Moto crushes Apple to cider in preliminary trade commission ruling

by Howard Wolinsky

Chalk one up for the green robots.

In its campaign to stomp Google’s  Android, Apple took a hit Friday at the hands of the U.S. International Trade Commission, CNET reported.

In a preliminary decision, Apple has lost on its claim filed in 2010 against Motorola Mobility Holdings Inc., which is being acquired by Google for $12.5 billion. Apple charged that Moto’s Droid, Droid 2, Droid X and a few other smartphones were infringing on Apple patents. The full commission still needs to ratify the decision.

TechCrunch explained the commission has the ability to block potentially infringing devices from import into the United States.

Apple declined comment.

Motorola was happy. “We are pleased with today’s favorable outcome for Motorola Mobility,” said Scott Offer, senior vice president and general counsel of Motorola Mobility. “Motorola Mobility has worked hard over the years to develop technology and build an industry-leading intellectual property portfolio. We are proud to leverage this broad and deep portfolio to create differentiated innovations that enhance the user experience.”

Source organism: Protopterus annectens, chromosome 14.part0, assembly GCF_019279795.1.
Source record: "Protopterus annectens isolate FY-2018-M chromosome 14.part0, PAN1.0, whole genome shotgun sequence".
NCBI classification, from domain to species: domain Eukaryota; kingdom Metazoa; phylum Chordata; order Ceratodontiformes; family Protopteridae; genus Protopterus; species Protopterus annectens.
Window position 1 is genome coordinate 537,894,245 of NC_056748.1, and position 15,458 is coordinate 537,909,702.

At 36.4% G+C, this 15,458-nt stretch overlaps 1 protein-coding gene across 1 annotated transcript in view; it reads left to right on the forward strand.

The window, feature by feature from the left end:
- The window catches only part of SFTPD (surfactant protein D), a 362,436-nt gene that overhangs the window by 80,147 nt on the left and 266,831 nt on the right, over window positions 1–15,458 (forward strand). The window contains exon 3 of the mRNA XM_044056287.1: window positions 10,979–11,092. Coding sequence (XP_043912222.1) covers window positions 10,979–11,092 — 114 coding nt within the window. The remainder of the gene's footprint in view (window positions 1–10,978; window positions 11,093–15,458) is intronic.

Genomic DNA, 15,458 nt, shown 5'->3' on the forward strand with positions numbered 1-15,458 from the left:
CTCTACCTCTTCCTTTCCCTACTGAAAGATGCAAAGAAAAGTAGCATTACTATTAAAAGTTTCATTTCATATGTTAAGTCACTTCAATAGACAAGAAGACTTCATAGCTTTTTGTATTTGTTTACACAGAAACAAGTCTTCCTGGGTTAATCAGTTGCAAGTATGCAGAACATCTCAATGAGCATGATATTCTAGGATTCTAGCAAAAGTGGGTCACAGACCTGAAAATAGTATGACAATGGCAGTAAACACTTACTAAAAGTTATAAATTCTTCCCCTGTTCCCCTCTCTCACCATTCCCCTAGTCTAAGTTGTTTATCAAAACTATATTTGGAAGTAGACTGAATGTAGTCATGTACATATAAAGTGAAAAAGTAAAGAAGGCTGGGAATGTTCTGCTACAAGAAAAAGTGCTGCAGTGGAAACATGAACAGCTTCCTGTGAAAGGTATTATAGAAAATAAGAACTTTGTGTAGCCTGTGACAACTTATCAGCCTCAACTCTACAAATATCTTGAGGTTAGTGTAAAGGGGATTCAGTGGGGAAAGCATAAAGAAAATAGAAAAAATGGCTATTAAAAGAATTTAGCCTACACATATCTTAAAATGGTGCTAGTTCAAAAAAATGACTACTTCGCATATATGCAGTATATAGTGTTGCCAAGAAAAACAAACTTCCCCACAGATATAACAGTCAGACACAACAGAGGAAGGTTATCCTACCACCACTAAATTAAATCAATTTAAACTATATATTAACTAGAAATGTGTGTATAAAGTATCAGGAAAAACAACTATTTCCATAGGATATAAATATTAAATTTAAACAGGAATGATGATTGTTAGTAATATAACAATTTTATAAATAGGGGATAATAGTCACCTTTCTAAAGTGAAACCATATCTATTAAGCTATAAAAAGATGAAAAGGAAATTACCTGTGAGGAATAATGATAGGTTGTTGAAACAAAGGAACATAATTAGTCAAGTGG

Apple has made it a mission to attack the competition, including Samsung and HTC, claiming patent infringment. It’s been a win-win for the lawyers, who have been filing suits at each other.

TechCrunch said: “[W]hile Apple’s spray of attacks may have initially seemed like they could pose a major obstacle to the growth of Android, the courts haven’t been particularly cooperative in its mission to destroy Google’s smartphone platform.”

The latest ruling no doubt would have frustrated Steve Jobs, the late Apple co-founder, who told his biographer Walter Isaacson he considered Android “a stolen product” and declared his aim to go “thermonuclear” and destroy Android. Jobs told his biographer: “I will spend my last dying breath if I need to, and I will spend every penny of Apple's $40 billion in the bank, to right this wrong.”

Apple won a limited decision against HTC over minor patents last month.